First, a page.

Rhode Island's hospitals have decided to invite the public to inspect the previously confidential results of their accreditation surveys.
And the Hospital Association of Rhode Island, which sponsored and helped shape the voluntary disclosure policy, said it would propose legislation to make the procedure mandatory across the state.
The hospital association is taking a cue from federal health reform's emphasis on informed choice by patients. "The public will soon be asked to make personal healthcare decisions based on performance data such as that contained in|.|.|.|hospital accreditation surveys," said Gerald G. McClure, the association's president.
The hospital policy, unanimously approved by a board representing the state's 13 hospitals and three public chronic-care facilities, is "the first step of the patient education process on quality," said association spokeswoman Eileen O'Gara-Kurtis.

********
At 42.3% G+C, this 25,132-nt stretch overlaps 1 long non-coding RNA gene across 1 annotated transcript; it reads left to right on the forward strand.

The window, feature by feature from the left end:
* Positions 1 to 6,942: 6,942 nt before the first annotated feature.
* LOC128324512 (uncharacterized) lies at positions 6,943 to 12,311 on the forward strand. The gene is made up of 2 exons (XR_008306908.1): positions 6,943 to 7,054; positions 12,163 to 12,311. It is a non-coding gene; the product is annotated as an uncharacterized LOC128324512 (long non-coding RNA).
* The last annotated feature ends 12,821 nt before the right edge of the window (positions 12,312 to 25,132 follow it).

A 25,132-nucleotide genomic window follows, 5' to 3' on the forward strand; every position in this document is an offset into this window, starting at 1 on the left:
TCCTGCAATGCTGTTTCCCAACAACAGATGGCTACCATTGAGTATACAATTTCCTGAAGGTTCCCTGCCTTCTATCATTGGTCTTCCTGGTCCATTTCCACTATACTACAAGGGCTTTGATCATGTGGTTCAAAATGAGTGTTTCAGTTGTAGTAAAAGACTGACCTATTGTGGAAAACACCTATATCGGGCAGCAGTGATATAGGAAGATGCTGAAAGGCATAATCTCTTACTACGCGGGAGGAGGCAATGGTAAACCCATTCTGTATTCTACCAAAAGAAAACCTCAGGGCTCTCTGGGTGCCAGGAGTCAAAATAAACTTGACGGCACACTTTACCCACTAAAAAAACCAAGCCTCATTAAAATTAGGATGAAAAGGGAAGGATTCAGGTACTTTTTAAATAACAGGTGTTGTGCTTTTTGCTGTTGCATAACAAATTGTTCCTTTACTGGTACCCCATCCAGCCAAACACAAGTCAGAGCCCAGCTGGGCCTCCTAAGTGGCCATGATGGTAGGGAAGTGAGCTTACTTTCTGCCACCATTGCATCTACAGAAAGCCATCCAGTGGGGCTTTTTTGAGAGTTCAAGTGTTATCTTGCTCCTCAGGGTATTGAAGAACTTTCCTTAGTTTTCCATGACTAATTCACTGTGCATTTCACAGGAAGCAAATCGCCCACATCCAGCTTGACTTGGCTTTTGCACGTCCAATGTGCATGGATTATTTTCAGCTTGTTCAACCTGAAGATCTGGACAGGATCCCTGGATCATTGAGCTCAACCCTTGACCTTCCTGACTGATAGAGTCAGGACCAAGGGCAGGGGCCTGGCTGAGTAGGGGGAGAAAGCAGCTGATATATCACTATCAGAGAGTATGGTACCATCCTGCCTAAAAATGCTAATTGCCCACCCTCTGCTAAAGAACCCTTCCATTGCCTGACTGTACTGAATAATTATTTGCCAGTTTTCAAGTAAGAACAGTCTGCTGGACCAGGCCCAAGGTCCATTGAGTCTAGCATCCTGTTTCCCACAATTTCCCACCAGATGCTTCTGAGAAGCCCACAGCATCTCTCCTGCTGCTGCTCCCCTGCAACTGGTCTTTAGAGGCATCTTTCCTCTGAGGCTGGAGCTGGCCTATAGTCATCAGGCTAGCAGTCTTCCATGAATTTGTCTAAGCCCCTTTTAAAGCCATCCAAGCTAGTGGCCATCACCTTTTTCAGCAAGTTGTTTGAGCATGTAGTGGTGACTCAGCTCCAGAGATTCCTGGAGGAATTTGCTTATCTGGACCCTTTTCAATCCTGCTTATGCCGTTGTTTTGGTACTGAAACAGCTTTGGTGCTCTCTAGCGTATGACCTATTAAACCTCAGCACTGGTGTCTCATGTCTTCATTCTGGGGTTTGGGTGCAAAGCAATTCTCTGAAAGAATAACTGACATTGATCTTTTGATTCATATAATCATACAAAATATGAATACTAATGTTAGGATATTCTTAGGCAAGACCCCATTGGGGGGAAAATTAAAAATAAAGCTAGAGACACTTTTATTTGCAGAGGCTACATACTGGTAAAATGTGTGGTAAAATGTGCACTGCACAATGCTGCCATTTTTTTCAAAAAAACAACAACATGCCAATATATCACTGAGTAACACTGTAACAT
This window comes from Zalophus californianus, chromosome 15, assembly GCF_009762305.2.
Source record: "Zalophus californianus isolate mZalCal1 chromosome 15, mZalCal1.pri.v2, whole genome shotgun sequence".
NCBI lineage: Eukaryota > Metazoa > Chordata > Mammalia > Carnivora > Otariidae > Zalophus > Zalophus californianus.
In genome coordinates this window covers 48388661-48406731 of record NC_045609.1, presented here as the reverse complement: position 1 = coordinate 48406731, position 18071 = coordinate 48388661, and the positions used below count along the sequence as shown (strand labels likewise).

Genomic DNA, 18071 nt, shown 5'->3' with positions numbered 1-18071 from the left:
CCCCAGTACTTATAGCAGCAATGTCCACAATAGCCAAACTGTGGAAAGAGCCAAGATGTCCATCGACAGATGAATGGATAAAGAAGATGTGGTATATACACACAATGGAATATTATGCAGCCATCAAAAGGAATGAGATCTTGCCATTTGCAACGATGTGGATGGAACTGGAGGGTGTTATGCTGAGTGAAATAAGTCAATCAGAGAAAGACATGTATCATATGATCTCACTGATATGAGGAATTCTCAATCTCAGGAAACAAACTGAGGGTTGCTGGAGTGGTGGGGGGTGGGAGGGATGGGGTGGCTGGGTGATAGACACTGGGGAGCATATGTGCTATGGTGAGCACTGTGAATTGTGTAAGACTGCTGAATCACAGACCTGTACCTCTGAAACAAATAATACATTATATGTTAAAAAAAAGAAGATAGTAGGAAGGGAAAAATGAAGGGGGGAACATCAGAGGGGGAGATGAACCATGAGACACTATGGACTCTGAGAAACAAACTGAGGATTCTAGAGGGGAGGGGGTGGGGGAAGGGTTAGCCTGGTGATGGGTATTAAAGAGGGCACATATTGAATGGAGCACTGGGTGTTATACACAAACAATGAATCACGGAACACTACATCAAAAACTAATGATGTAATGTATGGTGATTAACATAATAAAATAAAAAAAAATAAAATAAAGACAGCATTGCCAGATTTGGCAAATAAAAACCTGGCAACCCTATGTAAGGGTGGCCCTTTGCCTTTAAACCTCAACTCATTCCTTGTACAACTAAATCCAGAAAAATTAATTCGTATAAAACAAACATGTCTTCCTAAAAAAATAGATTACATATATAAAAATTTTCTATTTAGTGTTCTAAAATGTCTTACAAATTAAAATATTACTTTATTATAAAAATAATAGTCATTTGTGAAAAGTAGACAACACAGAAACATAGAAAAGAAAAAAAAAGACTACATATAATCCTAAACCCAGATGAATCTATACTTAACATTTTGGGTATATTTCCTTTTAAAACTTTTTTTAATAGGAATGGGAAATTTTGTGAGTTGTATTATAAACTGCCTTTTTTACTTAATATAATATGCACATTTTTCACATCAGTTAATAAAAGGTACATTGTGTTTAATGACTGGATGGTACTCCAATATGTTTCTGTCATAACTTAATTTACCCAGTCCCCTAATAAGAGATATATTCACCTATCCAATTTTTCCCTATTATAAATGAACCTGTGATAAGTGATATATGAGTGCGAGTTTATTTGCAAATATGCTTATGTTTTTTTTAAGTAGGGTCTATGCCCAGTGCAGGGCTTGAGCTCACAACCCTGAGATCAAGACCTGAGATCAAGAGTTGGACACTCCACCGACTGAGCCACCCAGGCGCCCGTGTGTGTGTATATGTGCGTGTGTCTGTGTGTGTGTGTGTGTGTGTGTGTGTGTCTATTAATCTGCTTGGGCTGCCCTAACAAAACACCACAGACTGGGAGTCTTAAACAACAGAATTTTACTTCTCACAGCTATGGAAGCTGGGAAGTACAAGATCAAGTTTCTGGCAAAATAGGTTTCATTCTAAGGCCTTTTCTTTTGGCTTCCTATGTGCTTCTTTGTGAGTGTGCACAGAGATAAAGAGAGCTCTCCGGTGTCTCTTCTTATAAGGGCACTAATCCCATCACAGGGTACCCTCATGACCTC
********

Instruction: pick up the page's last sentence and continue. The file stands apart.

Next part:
Hospitals have always been free to disclose their survey results, said Stephen Davidow, a spokesman for the Joint Commission on Accreditation of Healthcare Organizations. But by contract the commission couldn't release that information. Starting this year, surveyed hospitals will have to permit disclosure by the Joint Commission if a request is made (Oct. 25, 1993, p. 59).
In Rhode Island, survey results are filed with the state Department of Health as the basis of licensure. By law they were kept confidential unless the health department decided a problem was so glaring that the public should be alerted, Ms. O'Gara-Kurtis said. That's never happened, she said.
The association plans to ask state legislators not only to lift the confidentiality of accreditation results but to require hospitals to disclose those results.
Under the association's program, the hospitals agreed to schedule an appointment for anyone wanting to see the report. A qualified staffer will go over the results and take questions on the accreditation decision, the scoring grid that groups standards into key performance areas and the subsequent reports on steps taken to correct problems, the association said.